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HELP! I'm confused. watts, ohms, speakers....uggg
This has got to be the one thing about being a mobile DJ that I just still don't get. I'm still confused. First of all, is there any place on the net that explains this really well, for a dummy like me to understand?
Here's what I have, and you may begin to understand why I am confused.
I own 2 PVDJ speakers. When I bought them, they were in the store next to 2 other PVDJ speakers. It was kinda like the 3 little pigs. A little pig, the mamma pig, and the daddy pig. I chose the mamma pig, cuz I thought the smaller PVDJ speaker was a little to wimpy sounding. The big one was just too much $$ at the time. OK. I've looked SEVERAL TIMES. The back of the speaker says PVDJ 112i. It then says 8Ohms Max Power: 300watts Program.
That's got to be a typo. First of all, the speakers look bigger than 12 inches. Second, after I blew something in my Crest Audio amp by pluggin it into these speakers, I got another amp from the store where I bought these speakers. I asked the guy for a amp that matches up to these speakers, so he sold me a Mackie M1400i amp. Mackie's web reports these specs:
1400 watts @ 4 ohms bridged
1000 watts @ 8 ohms bridged
700 + 700 watts @ 2 ohms stereo
500 + 500 watts @ 4 ohms stereo
300 + 300 watts @ 8 ohms stereo
So, I'm assuming that Peavey screwed up on the label. I also am pretty sure I have the user manual around here somewhere and it says PVDJ 115i. If that's the case, I can see that I match up perfectly at 300watts per channel at 8ohms. I think I understand that. That's easy when the numbers MATCH. Its when they don't match that gets me confused.
Apparently this amp can go up to 1400 watts. How would I do that, and what type/size of speakers would I need? And do you get a speaker that is rated for more watts then the amp (say, a 400w speaker plugged into a 200w amp), or the other way around?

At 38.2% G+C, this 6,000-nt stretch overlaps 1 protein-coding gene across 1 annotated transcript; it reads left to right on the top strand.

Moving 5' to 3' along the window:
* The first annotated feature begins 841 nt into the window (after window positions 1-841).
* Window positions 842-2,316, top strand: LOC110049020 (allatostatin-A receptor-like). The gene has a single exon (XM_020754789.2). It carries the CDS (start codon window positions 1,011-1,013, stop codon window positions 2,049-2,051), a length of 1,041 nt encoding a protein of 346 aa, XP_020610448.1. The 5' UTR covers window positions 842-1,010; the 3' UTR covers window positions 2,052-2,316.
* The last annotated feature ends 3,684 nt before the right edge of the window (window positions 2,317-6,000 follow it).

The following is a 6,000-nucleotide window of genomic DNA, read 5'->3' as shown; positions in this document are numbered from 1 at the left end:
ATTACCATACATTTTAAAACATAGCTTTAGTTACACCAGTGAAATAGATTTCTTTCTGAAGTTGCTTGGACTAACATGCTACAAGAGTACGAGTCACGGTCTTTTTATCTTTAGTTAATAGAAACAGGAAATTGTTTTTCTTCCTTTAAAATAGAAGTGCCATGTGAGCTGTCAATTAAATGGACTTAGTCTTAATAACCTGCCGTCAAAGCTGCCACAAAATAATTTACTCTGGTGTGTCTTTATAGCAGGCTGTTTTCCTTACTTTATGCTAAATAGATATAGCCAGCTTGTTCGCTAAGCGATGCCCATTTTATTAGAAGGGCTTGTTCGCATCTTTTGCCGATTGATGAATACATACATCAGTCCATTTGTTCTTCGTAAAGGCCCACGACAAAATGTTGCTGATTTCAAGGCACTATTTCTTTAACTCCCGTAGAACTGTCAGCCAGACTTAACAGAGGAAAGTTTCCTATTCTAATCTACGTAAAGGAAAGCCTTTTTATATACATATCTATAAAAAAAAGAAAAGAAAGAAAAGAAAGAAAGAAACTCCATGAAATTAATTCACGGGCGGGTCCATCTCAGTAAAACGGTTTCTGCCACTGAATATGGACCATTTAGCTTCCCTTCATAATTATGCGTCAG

I'm so lost....
The rule of thumb when powering speakers is to get an amp that provides 1.5 - 2 times the RMS (continuous) power rating of the speaker (NOT program power, that's already RMS doubled). To get that Mackie power amp to 1400 watts, you'd have to bridge it (basically it combines both channels to work as one big one) and hook it up to a 4 ohm load (1 4 ohm speaker or two 8 ohm speakers "daisy chained", or wired in parallel), but 4 ohms bridged isn't highly recommended.
By the way...how in the world did you fry a Crest amp?
I wish I knew the answer to that question. It was a CA6:
8 Ohm Stereo - 400 W
4 Ohm Stereo - 600 W
2 Ohm Stereo - 750 W
8 Ohm Bridged - 1200 W
4 Ohm Bridged - 1500 W
I'm not really sure how I had it set in the back. I should have looked first. I'm a noob. Let me also mention that I previously had this same amp plugged into some old Community speaker and it worked great. Also had plugged in a pair of Peavey SP-2's and they worked great. Didn't change anything on the amp, and plugged them into the PVDJ speakers.